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The Saturday-night stay requirement is on its final approach

With low-fare carriers leading the way, some airlines are changing fare structures. But others are holding out.

August 15, 2004|James Gilden | Special to The Times

The Saturday-night stay -- that pesky and expensive requirement that airlines instituted to ensure that the business traveler pays outrageous airfares if he or she wants to go home to the family for the weekend -- has gone the way of the dodo bird.

A few dodos, however, don't seem to realize that they're extinct, but their days may be numbered.

"If it's not dead, it's on life support," said Terry Trippler, a consumer advocate with SideStep, a travel website search engine. "And right now I think the generator is running out of gas."

Many low-fare carriers, such as Southwest, JetBlue and AirTran, never had the Saturday-night rule. Some of the so-called legacy airlines, including America West and Alaska, have eliminated the restriction. United and American did away with it in response to competition but only on some routes. Still others, including Continental, Delta, US Airways and Northwest, mostly continue to enforce the rule, especially in the markets they dominate.

"Where there is absolutely no competition ... it could be holding on strong," Trippler said. "But it's only a matter of time."

For leisure travelers, the elimination of the Saturday-night stay requirement means they can go home on Saturday, saving one night of hotel expense, and rest up from the trip in time for work on Monday.

"Many leisure travelers don't really want to see their brother-in-law over the weekend and would rather come home early," Trippler said.

Experts and industry spokesmen agree that low-fare carriers are the primary reason legacy airlines are adopting more consumer-friendly fare structures, which include the elimination of the Saturday-night stay, the introduction of one-way and walk-up fares and the general restructuring of its fares.

"We have taken a number of aggressive steps to meet the new low-fare realities of the marketplace, including the introduction of permanent and simple GoFares in May," said B. Ben Baldanza, US Airways senior vice president of marketing and planning.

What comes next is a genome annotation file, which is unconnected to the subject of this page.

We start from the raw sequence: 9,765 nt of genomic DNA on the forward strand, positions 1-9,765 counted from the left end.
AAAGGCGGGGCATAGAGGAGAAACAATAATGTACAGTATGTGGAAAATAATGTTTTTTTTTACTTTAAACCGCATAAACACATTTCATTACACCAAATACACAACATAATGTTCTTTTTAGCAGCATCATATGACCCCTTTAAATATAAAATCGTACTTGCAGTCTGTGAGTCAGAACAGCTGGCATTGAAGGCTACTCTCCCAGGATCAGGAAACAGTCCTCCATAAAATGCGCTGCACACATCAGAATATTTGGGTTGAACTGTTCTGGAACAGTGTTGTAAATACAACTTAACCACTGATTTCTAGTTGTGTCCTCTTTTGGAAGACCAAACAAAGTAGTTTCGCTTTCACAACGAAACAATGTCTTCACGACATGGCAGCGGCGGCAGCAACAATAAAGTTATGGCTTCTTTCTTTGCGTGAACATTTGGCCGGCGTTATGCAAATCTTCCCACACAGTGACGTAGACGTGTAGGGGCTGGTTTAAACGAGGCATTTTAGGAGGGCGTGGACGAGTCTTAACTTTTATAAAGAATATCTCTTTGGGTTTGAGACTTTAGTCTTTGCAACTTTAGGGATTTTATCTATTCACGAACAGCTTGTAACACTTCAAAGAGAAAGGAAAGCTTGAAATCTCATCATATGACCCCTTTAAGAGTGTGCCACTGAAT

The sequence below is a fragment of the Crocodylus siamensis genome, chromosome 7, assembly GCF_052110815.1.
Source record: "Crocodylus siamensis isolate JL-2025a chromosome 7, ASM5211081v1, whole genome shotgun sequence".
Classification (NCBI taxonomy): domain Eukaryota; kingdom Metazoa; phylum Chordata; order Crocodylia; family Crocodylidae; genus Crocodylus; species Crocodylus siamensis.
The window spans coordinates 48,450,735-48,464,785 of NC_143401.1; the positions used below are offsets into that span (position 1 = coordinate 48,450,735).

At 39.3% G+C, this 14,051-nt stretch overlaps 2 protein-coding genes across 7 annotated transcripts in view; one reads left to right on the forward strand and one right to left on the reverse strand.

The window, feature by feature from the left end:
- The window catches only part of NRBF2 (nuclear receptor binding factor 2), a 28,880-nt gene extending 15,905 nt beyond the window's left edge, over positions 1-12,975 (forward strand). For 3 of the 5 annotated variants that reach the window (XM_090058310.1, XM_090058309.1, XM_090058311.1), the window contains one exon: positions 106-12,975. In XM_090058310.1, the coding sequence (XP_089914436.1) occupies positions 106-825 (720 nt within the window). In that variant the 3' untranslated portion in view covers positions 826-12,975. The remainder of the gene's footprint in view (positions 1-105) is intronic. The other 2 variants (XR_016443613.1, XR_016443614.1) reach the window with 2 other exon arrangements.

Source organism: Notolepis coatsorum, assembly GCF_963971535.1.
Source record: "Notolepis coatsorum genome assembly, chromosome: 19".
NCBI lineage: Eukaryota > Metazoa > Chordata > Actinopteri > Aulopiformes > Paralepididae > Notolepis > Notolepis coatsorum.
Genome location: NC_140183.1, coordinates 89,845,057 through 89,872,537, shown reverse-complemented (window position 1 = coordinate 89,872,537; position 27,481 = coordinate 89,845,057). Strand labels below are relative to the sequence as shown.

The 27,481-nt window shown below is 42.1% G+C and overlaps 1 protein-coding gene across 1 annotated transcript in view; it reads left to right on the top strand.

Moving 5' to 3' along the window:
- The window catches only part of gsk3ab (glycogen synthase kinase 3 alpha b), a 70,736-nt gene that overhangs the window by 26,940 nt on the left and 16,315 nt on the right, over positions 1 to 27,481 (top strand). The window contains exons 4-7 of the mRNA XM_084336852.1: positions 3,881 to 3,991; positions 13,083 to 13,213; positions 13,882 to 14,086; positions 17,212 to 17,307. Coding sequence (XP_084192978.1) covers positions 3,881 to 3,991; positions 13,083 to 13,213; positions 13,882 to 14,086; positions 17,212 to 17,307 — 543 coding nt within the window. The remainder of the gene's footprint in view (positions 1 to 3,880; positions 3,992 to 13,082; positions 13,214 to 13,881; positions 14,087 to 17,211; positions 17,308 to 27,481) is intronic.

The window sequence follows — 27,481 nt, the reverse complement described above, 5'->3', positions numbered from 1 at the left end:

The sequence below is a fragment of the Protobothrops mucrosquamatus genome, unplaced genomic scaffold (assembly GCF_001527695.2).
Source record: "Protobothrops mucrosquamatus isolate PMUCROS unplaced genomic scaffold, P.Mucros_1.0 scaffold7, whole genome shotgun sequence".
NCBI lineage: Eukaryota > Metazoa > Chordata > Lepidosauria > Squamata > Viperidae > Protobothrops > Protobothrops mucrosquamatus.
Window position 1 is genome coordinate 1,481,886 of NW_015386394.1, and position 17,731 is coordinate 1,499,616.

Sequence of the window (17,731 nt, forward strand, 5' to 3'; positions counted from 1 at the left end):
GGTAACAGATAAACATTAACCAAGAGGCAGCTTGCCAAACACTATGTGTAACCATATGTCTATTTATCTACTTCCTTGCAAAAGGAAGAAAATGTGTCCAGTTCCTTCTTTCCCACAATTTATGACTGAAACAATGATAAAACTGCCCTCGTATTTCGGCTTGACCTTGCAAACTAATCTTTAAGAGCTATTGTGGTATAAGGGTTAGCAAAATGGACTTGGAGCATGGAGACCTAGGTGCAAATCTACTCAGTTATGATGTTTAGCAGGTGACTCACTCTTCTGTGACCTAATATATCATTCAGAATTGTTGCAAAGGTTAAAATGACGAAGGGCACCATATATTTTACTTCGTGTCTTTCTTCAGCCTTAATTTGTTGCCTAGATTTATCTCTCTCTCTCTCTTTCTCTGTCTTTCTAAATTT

For example, US Airways' highest one-way fare between Philadelphia and Boston is $239, whereas the previous fare was $430 each way. The fares are even lower with advance purchase. (Fares, of course, may be subject to change.)

The roles of the airlines have essentially been reversed. "It is the discounters that are calling the tune to which the industry is marching these days," said Tim Winship, editor and publisher of "The balance of power has shifted 180 degrees as the majors are scrambling to get their pricing in sync with the discounters."

To test these new realities, I used Orbitz to do a quick study of airfares, both with and without a Saturday-night stay, with three weeks' advance purchase. On the highly competitive Los Angeles-New York route it made no difference whether a Saturday-night stay was included; in fact, on a couple of airlines it cost marginally more to stay over Saturday night.

The same was true for major routes such as Los Angeles to Portland and San Francisco to Chicago. A Saturday-night stay made essentially no difference, regardless of the airline.

Yet when I tested fares for a secondary market, such as Santa Barbara to Medford, Ore., fares on United and US Airways increased 43% when no Saturday-night stay was included. American's fares matched the no-Saturday-stay fares of the other legacies to begin with; on America West, the fare fell slightly without a Saturday-night stay.

A check of Fresno to Chicago yielded similar results. Of the big six airlines, American and United were unchanged with a Saturday stay, but Continental, Delta, Northwest and US Airways all charged at least 32% more for not including a Saturday-night stay.

Alaska and America West, the two legacy airlines that have officially switched to simpler fare structures and eliminated the Saturday-night requirement, say their financial results have validated their decisions to change their structures. America West, which changed its fare structure in March 2002, has seen five consecutive profitable quarters through June of this year. It has also set passenger traffic records for its own operation every month since April 2003.

"Customers responded and continue to respond very favorably," said Janice Monahan, America West spokeswoman. She called the restructuring of fares a "crucial change for the company," which had been struggling in the face of low-fare competition.

Alaska switched to a simplified fare in February. "Overall from what we've seen, we're happy with the results," said Dave Pelter, managing director of revenue management. The airline's passenger traffic increased nearly 12% in the second quarter of this year, though Pelter emphasized that Alaska was still analyzing data.

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